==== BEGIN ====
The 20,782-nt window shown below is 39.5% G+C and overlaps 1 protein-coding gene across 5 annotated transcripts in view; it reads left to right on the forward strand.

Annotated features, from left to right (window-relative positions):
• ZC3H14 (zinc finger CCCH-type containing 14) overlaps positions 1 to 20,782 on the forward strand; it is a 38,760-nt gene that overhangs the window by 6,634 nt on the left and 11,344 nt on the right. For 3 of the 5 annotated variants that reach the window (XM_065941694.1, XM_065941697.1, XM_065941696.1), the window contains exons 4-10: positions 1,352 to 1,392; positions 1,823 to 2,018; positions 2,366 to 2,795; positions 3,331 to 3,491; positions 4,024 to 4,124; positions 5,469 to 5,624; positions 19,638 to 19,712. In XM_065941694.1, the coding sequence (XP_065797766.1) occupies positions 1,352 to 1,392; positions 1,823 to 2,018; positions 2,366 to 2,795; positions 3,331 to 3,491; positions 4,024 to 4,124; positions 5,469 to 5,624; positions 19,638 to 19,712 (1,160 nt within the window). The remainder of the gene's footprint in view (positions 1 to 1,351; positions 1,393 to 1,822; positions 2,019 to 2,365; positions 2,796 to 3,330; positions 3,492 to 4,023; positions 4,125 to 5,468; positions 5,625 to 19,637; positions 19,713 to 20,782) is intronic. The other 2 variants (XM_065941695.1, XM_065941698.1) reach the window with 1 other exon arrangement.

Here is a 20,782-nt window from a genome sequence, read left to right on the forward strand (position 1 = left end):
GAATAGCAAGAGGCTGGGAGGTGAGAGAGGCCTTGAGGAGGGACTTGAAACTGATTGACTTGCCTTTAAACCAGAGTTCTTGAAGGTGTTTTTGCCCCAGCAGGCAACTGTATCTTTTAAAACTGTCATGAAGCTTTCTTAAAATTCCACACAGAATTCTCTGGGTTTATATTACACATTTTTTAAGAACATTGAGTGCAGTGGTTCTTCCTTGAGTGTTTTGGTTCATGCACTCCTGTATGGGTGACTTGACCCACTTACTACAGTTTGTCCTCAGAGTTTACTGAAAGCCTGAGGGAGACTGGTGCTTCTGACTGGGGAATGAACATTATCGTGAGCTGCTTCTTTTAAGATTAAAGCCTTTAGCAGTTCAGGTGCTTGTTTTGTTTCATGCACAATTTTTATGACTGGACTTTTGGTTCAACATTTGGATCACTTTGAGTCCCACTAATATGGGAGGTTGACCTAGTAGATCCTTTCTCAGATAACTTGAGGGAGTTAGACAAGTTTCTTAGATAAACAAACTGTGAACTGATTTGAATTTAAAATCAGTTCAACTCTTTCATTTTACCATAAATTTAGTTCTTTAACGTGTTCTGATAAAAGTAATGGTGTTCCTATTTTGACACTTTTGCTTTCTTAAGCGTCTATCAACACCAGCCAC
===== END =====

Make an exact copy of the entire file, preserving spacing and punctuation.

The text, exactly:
The 20,782-nt window shown below is 39.5% G+C and overlaps 1 protein-coding gene across 5 annotated transcripts in view; it reads left to right on the forward strand.

Annotated features, from left to right (window-relative positions):
• ZC3H14 (zinc finger CCCH-type containing 14) overlaps positions 1 to 20,782 on the forward strand; it is a 38,760-nt gene that overhangs the window by 6,634 nt on the left and 11,344 nt on the right. For 3 of the 5 annotated variants that reach the window (XM_065941694.1, XM_065941697.1, XM_065941696.1), the window contains exons 4-10: positions 1,352 to 1,392; positions 1,823 to 2,018; positions 2,366 to 2,795; positions 3,331 to 3,491; positions 4,024 to 4,124; positions 5,469 to 5,624; positions 19,638 to 19,712. In XM_065941694.1, the coding sequence (XP_065797766.1) occupies positions 1,352 to 1,392; positions 1,823 to 2,018; positions 2,366 to 2,795; positions 3,331 to 3,491; positions 4,024 to 4,124; positions 5,469 to 5,624; positions 19,638 to 19,712 (1,160 nt within the window). The remainder of the gene's footprint in view (positions 1 to 1,351; positions 1,393 to 1,822; positions 2,019 to 2,365; positions 2,796 to 3,330; positions 3,492 to 4,023; positions 4,125 to 5,468; positions 5,625 to 19,637; positions 19,713 to 20,782) is intronic. The other 2 variants (XM_065941695.1, XM_065941698.1) reach the window with 1 other exon arrangement.

Here is a 20,782-nt window from a genome sequence, read left to right on the forward strand (position 1 = left end):
GAATAGCAAGAGGCTGGGAGGTGAGAGAGGCCTTGAGGAGGGACTTGAAACTGATTGACTTGCCTTTAAACCAGAGTTCTTGAAGGTGTTTTTGCCCCAGCAGGCAACTGTATCTTTTAAAACTGTCATGAAGCTTTCTTAAAATTCCACACAGAATTCTCTGGGTTTATATTACACATTTTTTAAGAACATTGAGTGCAGTGGTTCTTCCTTGAGTGTTTTGGTTCATGCACTCCTGTATGGGTGACTTGACCCACTTACTACAGTTTGTCCTCAGAGTTTACTGAAAGCCTGAGGGAGACTGGTGCTTCTGACTGGGGAATGAACATTATCGTGAGCTGCTTCTTTTAAGATTAAAGCCTTTAGCAGTTCAGGTGCTTGTTTTGTTTCATGCACAATTTTTATGACTGGACTTTTGGTTCAACATTTGGATCACTTTGAGTCCCACTAATATGGGAGGTTGACCTAGTAGATCCTTTCTCAGATAACTTGAGGGAGTTAGACAAGTTTCTTAGATAAACAAACTGTGAACTGATTTGAATTTAAAATCAGTTCAACTCTTTCATTTTACCATAAATTTAGTTCTTTAACGTGTTCTGATAAAAGTAATGGTGTTCCTATTTTGACACTTTTGCTTTCTTAAGCGTCTATCAACACCAGCCAC